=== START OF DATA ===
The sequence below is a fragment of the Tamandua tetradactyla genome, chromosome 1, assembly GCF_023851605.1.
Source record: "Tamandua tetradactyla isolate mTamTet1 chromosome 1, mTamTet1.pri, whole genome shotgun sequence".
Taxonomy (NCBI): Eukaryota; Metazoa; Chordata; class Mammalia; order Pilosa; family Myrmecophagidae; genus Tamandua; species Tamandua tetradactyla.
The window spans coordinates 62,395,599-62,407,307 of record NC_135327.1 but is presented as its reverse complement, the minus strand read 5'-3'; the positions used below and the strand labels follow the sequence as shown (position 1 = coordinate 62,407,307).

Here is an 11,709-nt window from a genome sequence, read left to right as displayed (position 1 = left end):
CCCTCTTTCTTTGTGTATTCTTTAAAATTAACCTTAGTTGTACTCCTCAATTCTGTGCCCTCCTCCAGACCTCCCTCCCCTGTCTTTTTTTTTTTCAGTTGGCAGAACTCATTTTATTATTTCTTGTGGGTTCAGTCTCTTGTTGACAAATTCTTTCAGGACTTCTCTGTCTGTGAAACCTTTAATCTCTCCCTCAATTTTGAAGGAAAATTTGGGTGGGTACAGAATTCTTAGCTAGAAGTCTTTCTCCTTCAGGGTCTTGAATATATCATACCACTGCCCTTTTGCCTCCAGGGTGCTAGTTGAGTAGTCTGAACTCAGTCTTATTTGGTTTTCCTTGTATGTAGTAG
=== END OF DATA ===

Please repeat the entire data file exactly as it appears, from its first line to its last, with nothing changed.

The sequence below is a fragment of the Tamandua tetradactyla genome, chromosome 1, assembly GCF_023851605.1.
Source record: "Tamandua tetradactyla isolate mTamTet1 chromosome 1, mTamTet1.pri, whole genome shotgun sequence".
Taxonomy (NCBI): Eukaryota; Metazoa; Chordata; class Mammalia; order Pilosa; family Myrmecophagidae; genus Tamandua; species Tamandua tetradactyla.
The window spans coordinates 62,395,599-62,407,307 of record NC_135327.1 but is presented as its reverse complement, the minus strand read 5'-3'; the positions used below and the strand labels follow the sequence as shown (position 1 = coordinate 62,407,307).

Here is an 11,709-nt window from a genome sequence, read left to right as displayed (position 1 = left end):
CCCTCTTTCTTTGTGTATTCTTTAAAATTAACCTTAGTTGTACTCCTCAATTCTGTGCCCTCCTCCAGACCTCCCTCCCCTGTCTTTTTTTTTTTCAGTTGGCAGAACTCATTTTATTATTTCTTGTGGGTTCAGTCTCTTGTTGACAAATTCTTTCAGGACTTCTCTGTCTGTGAAACCTTTAATCTCTCCCTCAATTTTGAAGGAAAATTTGGGTGGGTACAGAATTCTTAGCTAGAAGTCTTTCTCCTTCAGGGTCTTGAATATATCATACCACTGCCCTTTTGCCTCCAGGGTGCTAGTTGAGTAGTCTGAACTCAGTCTTATTTGGTTTTCCTTGTATGTAGTAG